On the other hand, the best method is supposed to be the one where you reserve a portion of the soaking liquid each time, and use it for soaking the next time. After several iterations, the phytates are nearly gone.

The original source is here. The comments section had very useful information.


The blog source quoting it is here.


Here is a slightly different method that involves using a quart of reserved water, and whey. It sounds like a hassle, but the author describes the difference in taste in the brown rice, which to me is one reason to make it worth trying.


According to the comments section of the first link, whey doesn’t contain any phytase, so it’s not directly responsible for breaking down the phytates. But the acidic medium does help.

Finally, here is info on germinating and sprouting brown rice.


Vegetarian Research

I need to track down citations for this, but my very specific reasons for avoiding feeding Nora a strictly vegetarian diet boils down to the fact that we as individuals metabolize food differently and not everyone is equally efficient at the following conversions:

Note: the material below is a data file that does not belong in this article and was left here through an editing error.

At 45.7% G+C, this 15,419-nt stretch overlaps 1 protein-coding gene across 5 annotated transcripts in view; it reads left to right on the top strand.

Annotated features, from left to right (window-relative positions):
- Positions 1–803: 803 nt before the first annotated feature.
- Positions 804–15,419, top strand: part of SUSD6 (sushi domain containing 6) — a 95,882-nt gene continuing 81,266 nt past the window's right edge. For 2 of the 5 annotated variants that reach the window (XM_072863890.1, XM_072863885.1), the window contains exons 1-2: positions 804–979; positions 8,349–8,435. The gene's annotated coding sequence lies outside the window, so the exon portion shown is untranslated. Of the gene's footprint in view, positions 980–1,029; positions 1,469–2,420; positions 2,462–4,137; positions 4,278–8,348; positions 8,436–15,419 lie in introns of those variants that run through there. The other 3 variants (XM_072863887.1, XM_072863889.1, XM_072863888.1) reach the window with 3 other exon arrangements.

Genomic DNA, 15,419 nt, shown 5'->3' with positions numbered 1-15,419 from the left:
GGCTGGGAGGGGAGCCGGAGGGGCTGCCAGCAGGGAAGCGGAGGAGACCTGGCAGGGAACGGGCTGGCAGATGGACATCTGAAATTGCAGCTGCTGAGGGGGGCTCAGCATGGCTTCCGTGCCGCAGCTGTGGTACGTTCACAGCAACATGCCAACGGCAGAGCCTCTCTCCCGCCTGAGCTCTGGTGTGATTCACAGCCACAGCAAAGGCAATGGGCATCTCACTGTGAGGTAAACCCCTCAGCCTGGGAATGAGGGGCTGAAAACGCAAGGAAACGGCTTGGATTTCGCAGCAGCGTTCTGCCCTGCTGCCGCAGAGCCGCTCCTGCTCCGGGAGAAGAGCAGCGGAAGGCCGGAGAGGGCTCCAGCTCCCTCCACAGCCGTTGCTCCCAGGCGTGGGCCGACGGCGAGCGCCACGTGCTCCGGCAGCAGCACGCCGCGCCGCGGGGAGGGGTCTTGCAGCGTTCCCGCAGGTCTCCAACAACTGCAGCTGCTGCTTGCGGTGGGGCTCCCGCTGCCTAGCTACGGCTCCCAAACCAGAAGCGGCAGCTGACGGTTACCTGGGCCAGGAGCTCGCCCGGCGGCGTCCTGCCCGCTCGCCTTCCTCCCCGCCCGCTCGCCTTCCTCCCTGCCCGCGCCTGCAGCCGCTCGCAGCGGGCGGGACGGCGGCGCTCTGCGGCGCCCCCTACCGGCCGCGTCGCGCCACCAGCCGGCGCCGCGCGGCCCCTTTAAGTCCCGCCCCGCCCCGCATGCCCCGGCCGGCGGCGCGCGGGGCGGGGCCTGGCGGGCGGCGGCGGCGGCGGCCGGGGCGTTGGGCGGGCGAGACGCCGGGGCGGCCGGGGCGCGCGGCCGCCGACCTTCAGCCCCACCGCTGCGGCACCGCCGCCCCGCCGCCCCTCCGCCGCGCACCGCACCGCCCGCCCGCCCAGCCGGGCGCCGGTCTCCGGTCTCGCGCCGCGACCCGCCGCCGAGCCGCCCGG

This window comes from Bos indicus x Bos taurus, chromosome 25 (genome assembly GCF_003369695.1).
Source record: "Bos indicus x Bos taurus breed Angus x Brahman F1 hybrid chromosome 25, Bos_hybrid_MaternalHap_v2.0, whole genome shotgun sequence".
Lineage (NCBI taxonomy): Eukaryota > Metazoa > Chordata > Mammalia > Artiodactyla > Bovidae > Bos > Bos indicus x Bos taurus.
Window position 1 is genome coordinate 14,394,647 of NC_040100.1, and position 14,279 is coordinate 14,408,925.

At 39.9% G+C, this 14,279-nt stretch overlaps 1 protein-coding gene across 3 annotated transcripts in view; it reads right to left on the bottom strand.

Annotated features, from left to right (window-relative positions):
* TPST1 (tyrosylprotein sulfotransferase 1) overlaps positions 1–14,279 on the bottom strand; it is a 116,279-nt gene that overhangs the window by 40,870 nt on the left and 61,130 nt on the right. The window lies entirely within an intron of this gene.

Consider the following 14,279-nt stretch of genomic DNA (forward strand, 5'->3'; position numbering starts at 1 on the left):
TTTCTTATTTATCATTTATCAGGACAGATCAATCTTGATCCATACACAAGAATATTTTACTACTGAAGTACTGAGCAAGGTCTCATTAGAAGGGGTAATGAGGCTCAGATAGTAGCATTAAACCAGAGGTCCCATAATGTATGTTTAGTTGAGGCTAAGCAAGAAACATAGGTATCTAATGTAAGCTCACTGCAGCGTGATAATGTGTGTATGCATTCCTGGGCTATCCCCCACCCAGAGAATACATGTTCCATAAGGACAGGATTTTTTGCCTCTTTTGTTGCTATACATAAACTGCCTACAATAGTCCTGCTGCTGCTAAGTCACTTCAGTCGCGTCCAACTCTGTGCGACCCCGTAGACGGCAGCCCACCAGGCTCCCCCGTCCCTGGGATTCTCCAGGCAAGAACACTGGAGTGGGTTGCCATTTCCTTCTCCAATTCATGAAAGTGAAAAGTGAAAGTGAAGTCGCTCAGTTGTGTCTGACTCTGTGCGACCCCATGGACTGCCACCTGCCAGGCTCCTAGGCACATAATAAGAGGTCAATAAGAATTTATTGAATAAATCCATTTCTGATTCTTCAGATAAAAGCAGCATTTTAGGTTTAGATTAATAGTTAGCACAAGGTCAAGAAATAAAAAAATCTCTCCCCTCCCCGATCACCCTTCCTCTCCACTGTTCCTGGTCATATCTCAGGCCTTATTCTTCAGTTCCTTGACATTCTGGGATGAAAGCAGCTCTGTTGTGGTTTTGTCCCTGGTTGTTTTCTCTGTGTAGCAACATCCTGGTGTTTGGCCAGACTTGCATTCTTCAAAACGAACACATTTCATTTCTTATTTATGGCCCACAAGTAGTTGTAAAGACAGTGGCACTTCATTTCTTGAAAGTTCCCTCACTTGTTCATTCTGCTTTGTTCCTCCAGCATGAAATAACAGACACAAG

• Carotenes to Retinol (Vitamin A)
  • ALA to DHA and EPA (Omega-3s)
  • Vitamin K1 to Vitamin K2

As far as I can tell, Jeremy and I did fine on a vegetarian diet. We certainly ate plenty of veggies containing carotenes and Vitamin K1.

I’d like to find studies comparing vegetarian and vegan kids with omnivorous kids, but I’d expect that to be clouded by various other factors, namely unhealthy diets in all camps. I don’t doubt that vegetarian kids might be healthier than kids that don’t eat any vegetables, but to me, that’s not saying much.